Not since our first exposure to the internet has a digital notion captivated us like that of artificial intelligence (AI). It’s been the stuff of sci-fi fiction and films; the likes of Isaac Asimov warning us of computers that are smarter than humans, smart enough to take over the world (insert maniacal laugh here)! The practical applications seem limited only by our imaginations. Previously complex tasks that might normally take hours or even days of sweating over a keyboard can now be done in seconds. We are in the nascent stages of understanding the technology and how it can best be deployed.
So how will AI affect the multitude of stakeholders in the delivery of healthcare? Let’s consider the stakeholder groups.
Physicians are already using AI in order to narrow down likely diagnosis, where patient profiles can be entered, using demographics, health history, labs and vital signs to name a few. AI then generates diagnostic scenarios for doctors to consider. It’s clear that speed to accurate diagnosis can dramatically improve patient outcomes. The hospitals employing those physicians can also use AI to predict ICU transfers, improve clinical workflows and pinpoint a patient’s risk of hospital-acquired infections. AI has proven a critical element in the move towards surgical robots that enable to provision of minimally invasive operations. The applications in this environment seem endless with huge implications for improved outcomes at a reduced cost.
And the patients they care for can also accrue huge benefits from the use of AI. AI can use its wealth of medical data to generate personal treatment plans in real time. We know of the challenges for physicians to provide quality time for patients, so this speed will optimize those few minutes they are able to provide. The faster an accurate diagnosis can be generated, the quicker appropriate treatment can begin. In the not-too-distant future, patients will have 24-hour access to virtual assistants, who can answer questions specific to their customized treatment plan.
How will it affect the treatments we are able to offer? For pharmaceutical manufacturers, AI should expedite the drug discovery and development process. Currently, it takes, on average, 10 years to develop, test and bring a drug to market. AI can provide significant streamlining of that process, with improved prediction of outcomes. We’ve already seen the first AI-discovered molecule based on an AI-discovered novel target granted orphan drug designation by the FDA (Insilico Medicine https://insilico.com ). This is for a product developed at a fraction of the time and cost of a traditional pre-clinical program. AI technologies are also being used in drug development for complex processes including target identification, molecular simulations, 3D modeling and the prediction of drug properties.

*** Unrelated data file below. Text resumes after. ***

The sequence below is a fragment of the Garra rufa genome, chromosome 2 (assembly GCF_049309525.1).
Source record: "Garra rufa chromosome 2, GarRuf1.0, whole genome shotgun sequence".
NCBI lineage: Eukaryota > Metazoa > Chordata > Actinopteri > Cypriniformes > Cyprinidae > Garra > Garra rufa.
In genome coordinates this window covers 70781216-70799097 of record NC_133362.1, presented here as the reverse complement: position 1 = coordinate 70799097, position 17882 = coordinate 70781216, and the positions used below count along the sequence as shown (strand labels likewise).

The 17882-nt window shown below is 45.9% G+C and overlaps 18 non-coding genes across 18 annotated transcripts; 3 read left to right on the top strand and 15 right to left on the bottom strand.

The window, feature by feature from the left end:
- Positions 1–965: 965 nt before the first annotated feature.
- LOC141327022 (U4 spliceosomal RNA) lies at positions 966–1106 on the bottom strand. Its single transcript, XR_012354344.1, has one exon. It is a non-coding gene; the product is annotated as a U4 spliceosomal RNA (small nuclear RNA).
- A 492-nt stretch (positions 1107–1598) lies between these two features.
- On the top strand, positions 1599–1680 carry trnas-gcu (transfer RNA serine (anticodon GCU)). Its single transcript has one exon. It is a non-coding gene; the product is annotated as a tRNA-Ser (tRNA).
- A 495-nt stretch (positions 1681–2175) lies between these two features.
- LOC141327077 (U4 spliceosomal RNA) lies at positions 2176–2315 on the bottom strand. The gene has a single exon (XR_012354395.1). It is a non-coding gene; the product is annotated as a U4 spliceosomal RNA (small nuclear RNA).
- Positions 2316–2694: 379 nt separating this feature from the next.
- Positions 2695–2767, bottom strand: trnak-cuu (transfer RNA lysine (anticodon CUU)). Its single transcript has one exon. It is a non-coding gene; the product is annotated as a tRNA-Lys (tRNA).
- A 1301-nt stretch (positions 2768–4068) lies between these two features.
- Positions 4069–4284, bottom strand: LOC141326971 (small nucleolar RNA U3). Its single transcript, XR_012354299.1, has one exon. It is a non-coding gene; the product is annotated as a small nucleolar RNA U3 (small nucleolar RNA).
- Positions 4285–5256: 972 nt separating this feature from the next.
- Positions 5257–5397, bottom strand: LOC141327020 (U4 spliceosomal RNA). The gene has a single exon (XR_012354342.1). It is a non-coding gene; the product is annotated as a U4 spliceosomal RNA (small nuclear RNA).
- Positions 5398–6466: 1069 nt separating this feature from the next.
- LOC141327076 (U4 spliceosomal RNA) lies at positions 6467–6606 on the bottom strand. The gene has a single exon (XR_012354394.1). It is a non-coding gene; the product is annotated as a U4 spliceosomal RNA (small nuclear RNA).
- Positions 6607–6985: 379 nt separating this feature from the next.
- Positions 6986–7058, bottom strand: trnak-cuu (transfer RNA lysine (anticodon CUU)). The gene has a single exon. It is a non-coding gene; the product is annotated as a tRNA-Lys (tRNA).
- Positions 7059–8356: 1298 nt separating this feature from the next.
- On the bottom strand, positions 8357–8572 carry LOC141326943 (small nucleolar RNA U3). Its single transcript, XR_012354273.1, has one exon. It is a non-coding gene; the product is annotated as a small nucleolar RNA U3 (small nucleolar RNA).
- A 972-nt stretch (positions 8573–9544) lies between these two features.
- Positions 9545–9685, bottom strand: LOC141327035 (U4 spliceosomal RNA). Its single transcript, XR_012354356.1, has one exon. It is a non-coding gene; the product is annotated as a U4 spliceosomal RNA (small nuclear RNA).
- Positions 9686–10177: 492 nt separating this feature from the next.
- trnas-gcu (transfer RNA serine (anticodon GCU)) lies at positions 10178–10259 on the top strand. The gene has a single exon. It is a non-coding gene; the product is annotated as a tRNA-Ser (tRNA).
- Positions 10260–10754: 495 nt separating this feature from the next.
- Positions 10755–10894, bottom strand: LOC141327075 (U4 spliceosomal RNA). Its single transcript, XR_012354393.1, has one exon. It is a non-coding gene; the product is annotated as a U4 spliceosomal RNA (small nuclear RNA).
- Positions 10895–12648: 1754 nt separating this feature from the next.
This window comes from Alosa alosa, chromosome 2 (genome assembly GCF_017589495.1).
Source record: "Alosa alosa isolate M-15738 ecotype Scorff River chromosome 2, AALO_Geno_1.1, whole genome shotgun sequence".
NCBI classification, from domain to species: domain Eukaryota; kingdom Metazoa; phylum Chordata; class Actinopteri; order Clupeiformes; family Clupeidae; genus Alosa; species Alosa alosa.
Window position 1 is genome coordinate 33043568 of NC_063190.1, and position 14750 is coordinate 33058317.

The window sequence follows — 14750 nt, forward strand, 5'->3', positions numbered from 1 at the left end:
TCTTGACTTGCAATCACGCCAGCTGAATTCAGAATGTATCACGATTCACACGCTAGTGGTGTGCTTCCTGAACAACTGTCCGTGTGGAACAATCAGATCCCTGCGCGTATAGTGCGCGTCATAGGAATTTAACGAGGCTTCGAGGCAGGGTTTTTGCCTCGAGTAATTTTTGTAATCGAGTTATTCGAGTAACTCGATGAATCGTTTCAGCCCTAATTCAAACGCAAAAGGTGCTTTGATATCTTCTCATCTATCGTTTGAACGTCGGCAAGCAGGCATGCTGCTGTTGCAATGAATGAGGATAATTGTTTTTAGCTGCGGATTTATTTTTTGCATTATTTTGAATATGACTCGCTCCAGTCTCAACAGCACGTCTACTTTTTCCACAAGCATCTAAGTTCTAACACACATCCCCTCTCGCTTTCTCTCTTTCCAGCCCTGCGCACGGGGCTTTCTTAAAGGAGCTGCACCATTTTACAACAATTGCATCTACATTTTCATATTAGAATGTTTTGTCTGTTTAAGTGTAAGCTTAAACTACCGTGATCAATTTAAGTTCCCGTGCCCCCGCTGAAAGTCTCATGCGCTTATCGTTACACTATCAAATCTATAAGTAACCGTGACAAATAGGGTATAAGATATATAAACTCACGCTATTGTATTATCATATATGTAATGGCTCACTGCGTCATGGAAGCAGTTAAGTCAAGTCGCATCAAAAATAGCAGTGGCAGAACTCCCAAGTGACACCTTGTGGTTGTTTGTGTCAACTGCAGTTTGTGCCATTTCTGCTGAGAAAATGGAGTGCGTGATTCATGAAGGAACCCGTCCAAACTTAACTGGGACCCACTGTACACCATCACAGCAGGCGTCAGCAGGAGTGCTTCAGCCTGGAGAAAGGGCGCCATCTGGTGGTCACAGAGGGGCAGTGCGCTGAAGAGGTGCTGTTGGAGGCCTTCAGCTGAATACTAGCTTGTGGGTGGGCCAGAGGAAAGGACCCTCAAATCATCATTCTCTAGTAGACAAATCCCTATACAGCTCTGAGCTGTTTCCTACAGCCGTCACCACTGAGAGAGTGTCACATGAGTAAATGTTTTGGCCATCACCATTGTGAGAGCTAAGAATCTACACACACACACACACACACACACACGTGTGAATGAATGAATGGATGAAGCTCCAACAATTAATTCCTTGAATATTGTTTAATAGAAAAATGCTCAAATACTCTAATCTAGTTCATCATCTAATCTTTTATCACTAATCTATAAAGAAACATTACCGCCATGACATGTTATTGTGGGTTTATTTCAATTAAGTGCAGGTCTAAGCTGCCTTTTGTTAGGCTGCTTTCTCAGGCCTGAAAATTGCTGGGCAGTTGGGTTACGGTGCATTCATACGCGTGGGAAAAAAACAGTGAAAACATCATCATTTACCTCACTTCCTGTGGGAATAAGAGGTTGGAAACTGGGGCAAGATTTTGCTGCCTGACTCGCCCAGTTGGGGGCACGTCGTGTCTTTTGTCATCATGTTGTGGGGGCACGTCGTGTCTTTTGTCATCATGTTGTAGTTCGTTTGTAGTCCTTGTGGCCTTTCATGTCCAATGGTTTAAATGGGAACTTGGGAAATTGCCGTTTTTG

So, what about selling and marketing pharmaceutical products? Will or should AI play a role? It seems clear that AI can be used to tightly identify sales targets through complex data iterations, informing reps on who to call on and what approach they should take to the call.
As a creative agency, we’re committed to optimizing brand marketing communications for clients, so there is definitely a role that AI can play. However, we need to approach it with caution. Clients look to us to generate accurate, compelling, original content that becomes their intellectual property. There are two issues related to the use of AI here. First, while often compelling, references and accuracy of content are questionable. Next, content generated by these sources is owned by them as the authors, leaving open many legal risks down the road surrounding copyright.
For now, while the proverbial dust settles, we are focusing our efforts with AI on creating efficiencies for the provision of some services for our clients. AI can quickly generate a disease overview enhancing our knowledge of a therapeutic category and has proven an invaluable tool in garnering competitive intelligence. One of the huge strengths of AI is its ability to analyse large amounts of data, contributing to an enhanced approach to targeting strategies including omnichannel solutions. We plan to leverage the automation of available public data and insights in real time, getting us to the right solution, faster.
Still, until the inherent kinks represented by AI are worked out, we feel for now, nothing beats good old human relationships and interaction; face to face contact with clients, live discussions with KOLs, conducting primary research, interactive ideation & brainstorming. You know, old school…